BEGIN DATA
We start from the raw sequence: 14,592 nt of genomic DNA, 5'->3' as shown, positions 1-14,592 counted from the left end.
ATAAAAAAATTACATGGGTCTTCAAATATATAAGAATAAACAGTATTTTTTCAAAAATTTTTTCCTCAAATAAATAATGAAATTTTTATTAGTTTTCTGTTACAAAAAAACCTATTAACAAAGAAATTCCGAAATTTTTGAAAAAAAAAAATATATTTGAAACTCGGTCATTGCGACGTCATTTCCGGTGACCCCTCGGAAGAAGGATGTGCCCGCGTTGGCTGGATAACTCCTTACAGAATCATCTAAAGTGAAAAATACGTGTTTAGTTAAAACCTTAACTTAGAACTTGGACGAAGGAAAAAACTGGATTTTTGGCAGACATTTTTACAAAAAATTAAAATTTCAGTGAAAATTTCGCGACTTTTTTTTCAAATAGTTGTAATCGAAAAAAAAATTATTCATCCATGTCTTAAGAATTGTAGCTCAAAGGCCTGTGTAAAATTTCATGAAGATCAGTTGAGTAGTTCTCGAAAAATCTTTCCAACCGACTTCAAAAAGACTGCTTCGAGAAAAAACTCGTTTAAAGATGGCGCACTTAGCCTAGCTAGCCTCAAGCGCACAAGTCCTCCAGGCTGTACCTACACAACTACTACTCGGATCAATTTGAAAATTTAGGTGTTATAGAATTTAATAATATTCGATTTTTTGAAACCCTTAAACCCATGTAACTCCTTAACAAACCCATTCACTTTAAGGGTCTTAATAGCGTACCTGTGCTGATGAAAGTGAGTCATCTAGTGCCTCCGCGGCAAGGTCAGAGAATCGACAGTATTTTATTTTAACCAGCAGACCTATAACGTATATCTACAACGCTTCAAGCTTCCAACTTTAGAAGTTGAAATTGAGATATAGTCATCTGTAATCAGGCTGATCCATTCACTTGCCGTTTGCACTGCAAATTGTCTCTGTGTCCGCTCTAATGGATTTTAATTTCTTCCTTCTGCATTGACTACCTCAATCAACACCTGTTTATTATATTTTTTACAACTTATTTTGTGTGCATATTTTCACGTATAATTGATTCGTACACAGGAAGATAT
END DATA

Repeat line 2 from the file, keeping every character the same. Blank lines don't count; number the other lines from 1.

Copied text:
ATAAAAAAATTACATGGGTCTTCAAATATATAAGAATAAACAGTATTTTTTCAAAAATTTTTTCCTCAAATAAATAATGAAATTTTTATTAGTTTTCTGTTACAAAAAAACCTATTAACAAAGAAATTCCGAAATTTTTGAAAAAAAAAAATATATTTGAAACTCGGTCATTGCGACGTCATTTCCGGTGACCCCTCGGAAGAAGGATGTGCCCGCGTTGGCTGGATAACTCCTTACAGAATCATCTAAAGTGAAAAATACGTGTTTAGTTAAAACCTTAACTTAGAACTTGGACGAAGGAAAAAACTGGATTTTTGGCAGACATTTTTACAAAAAATTAAAATTTCAGTGAAAATTTCGCGACTTTTTTTTCAAATAGTTGTAATCGAAAAAAAAATTATTCATCCATGTCTTAAGAATTGTAGCTCAAAGGCCTGTGTAAAATTTCATGAAGATCAGTTGAGTAGTTCTCGAAAAATCTTTCCAACCGACTTCAAAAAGACTGCTTCGAGAAAAAACTCGTTTAAAGATGGCGCACTTAGCCTAGCTAGCCTCAAGCGCACAAGTCCTCCAGGCTGTACCTACACAACTACTACTCGGATCAATTTGAAAATTTAGGTGTTATAGAATTTAATAATATTCGATTTTTTGAAACCCTTAAACCCATGTAACTCCTTAACAAACCCATTCACTTTAAGGGTCTTAATAGCGTACCTGTGCTGATGAAAGTGAGTCATCTAGTGCCTCCGCGGCAAGGTCAGAGAATCGACAGTATTTTATTTTAACCAGCAGACCTATAACGTATATCTACAACGCTTCAAGCTTCCAACTTTAGAAGTTGAAATTGAGATATAGTCATCTGTAATCAGGCTGATCCATTCACTTGCCGTTTGCACTGCAAATTGTCTCTGTGTCCGCTCTAATGGATTTTAATTTCTTCCTTCTGCATTGACTACCTCAATCAACACCTGTTTATTATATTTTTTACAACTTATTTTGTGTGCATATTTTCACGTATAATTGATTCGTACACAGGAAGATAT